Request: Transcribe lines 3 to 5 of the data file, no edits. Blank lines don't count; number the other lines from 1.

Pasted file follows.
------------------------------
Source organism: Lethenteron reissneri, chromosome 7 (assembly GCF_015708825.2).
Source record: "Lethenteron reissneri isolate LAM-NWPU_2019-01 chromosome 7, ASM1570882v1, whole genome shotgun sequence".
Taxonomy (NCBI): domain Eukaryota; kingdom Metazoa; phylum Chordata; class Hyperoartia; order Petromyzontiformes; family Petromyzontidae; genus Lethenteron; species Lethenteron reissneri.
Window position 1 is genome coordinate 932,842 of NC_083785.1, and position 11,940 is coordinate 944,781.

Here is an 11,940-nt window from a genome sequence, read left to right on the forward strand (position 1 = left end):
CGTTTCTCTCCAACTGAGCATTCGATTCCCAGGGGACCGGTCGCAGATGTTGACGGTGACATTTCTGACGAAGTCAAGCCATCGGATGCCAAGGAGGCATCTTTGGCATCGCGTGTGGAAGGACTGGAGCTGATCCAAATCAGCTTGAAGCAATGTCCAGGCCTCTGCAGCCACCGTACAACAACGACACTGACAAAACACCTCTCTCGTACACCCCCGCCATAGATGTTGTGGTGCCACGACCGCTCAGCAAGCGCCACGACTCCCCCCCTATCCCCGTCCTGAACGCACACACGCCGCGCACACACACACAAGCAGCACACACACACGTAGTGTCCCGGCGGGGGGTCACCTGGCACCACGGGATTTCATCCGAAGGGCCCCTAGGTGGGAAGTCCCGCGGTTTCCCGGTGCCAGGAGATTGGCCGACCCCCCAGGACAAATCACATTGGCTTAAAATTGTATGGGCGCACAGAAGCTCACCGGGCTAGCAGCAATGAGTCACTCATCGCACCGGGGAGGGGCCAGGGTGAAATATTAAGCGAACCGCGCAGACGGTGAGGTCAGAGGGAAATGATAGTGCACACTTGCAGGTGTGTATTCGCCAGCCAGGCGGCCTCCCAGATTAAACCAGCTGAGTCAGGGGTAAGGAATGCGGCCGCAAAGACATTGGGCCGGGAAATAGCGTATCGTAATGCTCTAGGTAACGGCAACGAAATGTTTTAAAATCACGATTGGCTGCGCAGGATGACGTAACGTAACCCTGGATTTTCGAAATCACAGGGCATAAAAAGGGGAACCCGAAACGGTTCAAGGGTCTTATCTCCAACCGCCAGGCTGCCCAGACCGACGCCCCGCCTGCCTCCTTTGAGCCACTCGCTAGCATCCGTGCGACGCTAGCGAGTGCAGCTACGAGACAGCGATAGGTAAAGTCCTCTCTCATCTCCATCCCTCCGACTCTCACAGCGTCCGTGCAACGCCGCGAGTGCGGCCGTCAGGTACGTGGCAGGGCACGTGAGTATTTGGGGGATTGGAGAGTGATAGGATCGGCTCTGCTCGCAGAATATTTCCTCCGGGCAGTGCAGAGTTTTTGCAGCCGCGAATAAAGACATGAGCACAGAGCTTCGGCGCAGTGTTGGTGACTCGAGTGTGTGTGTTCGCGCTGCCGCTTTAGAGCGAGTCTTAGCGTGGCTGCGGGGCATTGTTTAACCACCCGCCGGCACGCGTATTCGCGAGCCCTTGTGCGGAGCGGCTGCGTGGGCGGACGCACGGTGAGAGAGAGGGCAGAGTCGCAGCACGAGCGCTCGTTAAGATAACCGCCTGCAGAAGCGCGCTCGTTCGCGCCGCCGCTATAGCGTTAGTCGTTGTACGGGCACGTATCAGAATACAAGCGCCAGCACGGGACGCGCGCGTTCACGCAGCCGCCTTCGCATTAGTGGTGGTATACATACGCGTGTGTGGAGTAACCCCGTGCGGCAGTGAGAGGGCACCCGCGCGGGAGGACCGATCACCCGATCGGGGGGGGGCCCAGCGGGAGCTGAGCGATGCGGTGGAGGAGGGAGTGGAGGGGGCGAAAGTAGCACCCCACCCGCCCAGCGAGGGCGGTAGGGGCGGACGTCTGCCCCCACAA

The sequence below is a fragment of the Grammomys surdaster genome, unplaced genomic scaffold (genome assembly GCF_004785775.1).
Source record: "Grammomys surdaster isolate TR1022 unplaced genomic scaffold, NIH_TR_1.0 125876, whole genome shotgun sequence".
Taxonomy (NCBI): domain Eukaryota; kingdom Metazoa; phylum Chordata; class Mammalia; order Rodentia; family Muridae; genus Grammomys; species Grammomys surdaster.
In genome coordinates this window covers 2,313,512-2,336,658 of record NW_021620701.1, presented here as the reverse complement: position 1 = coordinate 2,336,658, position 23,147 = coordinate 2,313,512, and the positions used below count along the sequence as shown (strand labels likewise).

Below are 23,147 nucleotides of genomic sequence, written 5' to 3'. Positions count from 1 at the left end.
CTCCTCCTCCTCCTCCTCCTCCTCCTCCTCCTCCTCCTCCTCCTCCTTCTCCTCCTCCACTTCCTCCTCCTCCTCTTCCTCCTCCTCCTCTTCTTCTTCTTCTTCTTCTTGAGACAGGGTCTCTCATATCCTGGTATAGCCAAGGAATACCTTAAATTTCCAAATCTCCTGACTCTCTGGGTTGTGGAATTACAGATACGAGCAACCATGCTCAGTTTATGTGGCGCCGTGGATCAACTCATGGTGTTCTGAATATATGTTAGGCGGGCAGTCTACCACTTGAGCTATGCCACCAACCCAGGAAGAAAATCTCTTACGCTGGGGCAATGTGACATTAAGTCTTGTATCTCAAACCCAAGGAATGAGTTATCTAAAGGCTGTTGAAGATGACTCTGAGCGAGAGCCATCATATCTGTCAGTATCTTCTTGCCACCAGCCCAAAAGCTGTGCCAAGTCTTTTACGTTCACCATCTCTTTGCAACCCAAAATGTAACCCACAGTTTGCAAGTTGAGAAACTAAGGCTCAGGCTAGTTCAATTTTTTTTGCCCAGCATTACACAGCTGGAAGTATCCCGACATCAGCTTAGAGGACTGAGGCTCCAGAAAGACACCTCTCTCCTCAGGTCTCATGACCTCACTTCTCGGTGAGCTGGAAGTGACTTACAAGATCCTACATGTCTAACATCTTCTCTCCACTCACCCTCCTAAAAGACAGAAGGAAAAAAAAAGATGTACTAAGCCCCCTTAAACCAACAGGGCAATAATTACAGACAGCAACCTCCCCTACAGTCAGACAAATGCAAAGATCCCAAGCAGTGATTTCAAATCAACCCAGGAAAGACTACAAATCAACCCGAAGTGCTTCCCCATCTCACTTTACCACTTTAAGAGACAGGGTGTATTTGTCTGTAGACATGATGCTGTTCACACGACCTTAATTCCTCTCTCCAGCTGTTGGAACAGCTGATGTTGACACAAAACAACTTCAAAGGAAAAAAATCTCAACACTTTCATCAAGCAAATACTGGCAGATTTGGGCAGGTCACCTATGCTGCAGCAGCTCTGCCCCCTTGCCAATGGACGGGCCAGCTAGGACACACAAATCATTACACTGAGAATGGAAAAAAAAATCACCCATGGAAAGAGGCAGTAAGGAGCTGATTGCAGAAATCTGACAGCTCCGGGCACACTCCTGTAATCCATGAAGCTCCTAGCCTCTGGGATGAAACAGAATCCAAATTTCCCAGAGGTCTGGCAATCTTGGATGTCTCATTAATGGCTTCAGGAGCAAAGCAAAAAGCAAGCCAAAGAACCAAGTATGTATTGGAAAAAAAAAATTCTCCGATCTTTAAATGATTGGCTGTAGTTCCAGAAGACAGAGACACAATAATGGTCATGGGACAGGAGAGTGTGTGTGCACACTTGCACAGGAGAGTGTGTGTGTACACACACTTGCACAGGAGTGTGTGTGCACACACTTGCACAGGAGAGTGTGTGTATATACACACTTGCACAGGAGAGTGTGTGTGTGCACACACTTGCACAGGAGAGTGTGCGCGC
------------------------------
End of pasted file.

Taxonomy (NCBI): domain Eukaryota; kingdom Metazoa; phylum Chordata; class Hyperoartia; order Petromyzontiformes; family Petromyzontidae; genus Lethenteron; species Lethenteron reissneri.
Window position 1 is genome coordinate 932,842 of NC_083785.1, and position 11,940 is coordinate 944,781.

Here is an 11,940-nt window from a genome sequence, read left to right on the forward strand (position 1 = left end):